Learning Journeys – Catalina

In two years of study in the classroom and on Catalina Island, MMS Students add a full year of laboratory science to their resumes.  All MMS Students graduate with five years of laboratory science because of their mandatory participation in the trips.

9th Grade–Howlands’ Landing

The 9th Grade joins their Outdoor Adventure and Athletic coaches for an experience that focuses on stepping out of their comfort zone.  The students spend about a quarter of their journey learning and observing the biological processes at work in the Kelp Forest in the ocean and in the laboratories at Jean-Michel Cousteau’s Catalina Island Camp.  The remainder of their time is spent on a challenging high ropes course, a climbing wall, and in learning the process of observing marine life underwater.  The students kayak and snorkel in all conditions, during the day and night.  They also observe a truly waste-free operation and assist in all aspects of this process in the delicate island ecosystem.


10th Grade–USC Wrigley Center for Environmental Studies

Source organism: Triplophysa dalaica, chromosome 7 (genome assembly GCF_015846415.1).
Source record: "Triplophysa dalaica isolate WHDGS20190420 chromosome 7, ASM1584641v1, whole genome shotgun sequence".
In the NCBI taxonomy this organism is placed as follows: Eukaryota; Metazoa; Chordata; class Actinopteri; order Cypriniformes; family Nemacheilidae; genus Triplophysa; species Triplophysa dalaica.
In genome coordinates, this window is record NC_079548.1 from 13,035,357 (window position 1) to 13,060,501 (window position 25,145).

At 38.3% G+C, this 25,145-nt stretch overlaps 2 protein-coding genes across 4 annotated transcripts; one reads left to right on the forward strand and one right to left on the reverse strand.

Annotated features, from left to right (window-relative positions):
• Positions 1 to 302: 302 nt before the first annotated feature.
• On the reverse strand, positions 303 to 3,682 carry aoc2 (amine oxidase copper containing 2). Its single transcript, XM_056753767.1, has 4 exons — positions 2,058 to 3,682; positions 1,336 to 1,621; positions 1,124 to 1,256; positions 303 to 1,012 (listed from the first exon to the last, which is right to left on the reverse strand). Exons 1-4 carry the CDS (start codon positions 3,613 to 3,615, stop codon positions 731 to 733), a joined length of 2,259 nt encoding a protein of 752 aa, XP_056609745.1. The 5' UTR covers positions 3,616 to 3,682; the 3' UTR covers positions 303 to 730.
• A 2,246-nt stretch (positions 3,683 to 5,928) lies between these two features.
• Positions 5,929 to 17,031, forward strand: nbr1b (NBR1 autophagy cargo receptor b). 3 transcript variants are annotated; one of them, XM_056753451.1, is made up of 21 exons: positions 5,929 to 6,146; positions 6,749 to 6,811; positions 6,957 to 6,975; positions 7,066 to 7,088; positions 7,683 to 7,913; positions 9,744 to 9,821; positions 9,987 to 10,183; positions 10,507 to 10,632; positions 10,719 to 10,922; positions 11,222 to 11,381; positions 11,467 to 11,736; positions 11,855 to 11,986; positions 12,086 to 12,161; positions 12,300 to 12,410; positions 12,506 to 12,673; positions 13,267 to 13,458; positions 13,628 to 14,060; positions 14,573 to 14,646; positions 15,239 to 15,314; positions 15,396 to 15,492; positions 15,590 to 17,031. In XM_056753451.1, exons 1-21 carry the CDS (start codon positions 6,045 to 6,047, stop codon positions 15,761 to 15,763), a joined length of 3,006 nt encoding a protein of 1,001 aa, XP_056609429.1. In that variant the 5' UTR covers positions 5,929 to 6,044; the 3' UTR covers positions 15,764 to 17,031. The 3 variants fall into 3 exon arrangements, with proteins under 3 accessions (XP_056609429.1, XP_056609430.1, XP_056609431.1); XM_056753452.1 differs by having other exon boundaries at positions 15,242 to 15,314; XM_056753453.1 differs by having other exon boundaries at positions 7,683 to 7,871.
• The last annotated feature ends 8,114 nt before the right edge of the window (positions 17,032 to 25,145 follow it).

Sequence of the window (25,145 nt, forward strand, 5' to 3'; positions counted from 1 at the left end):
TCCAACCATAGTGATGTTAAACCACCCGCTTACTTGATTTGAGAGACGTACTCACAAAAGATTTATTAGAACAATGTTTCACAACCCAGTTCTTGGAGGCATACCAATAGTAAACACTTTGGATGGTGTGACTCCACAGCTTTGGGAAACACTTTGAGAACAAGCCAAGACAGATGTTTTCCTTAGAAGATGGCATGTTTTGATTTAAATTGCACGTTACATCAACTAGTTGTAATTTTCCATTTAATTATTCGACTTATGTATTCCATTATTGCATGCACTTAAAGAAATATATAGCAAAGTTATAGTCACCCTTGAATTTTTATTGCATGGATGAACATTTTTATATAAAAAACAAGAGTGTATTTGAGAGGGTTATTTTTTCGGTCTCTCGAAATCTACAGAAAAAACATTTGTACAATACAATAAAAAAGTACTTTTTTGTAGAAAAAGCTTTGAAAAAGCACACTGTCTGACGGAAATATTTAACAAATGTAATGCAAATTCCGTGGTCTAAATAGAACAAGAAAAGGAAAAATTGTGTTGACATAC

MMS Students stay in dorms with graduate students from around the world who come to this unique lab facility and underwater environment to study marine life and processes.  Each year some of the topics and activities change as the students become citizen scientists and assist in current research studies.  The mission of the Wrigley Center is to host research that provides solutions to environmental problems.  It is also the site of the Helipad, Hyperbaric Chamber, and Submersible and ROV launching for this section of California. Students design and build ROV’s as well as pilot research ROV’s.  In addition, students submerge in the cove every day.  The cove has been maintained to a level of biodiversity unequaled in California and looks as much as possible like the coast did before the interference of mankind.  Most years it plays host to California’s largest gathering of Leopard Sharks.  The cove also provides refuge for giant batrays, green moray eels, many garibaldi nests, and other interesting and unusual marine life.  Students work in labs and in the field and leave the experience with a full semester of Honors Oceanography credit.

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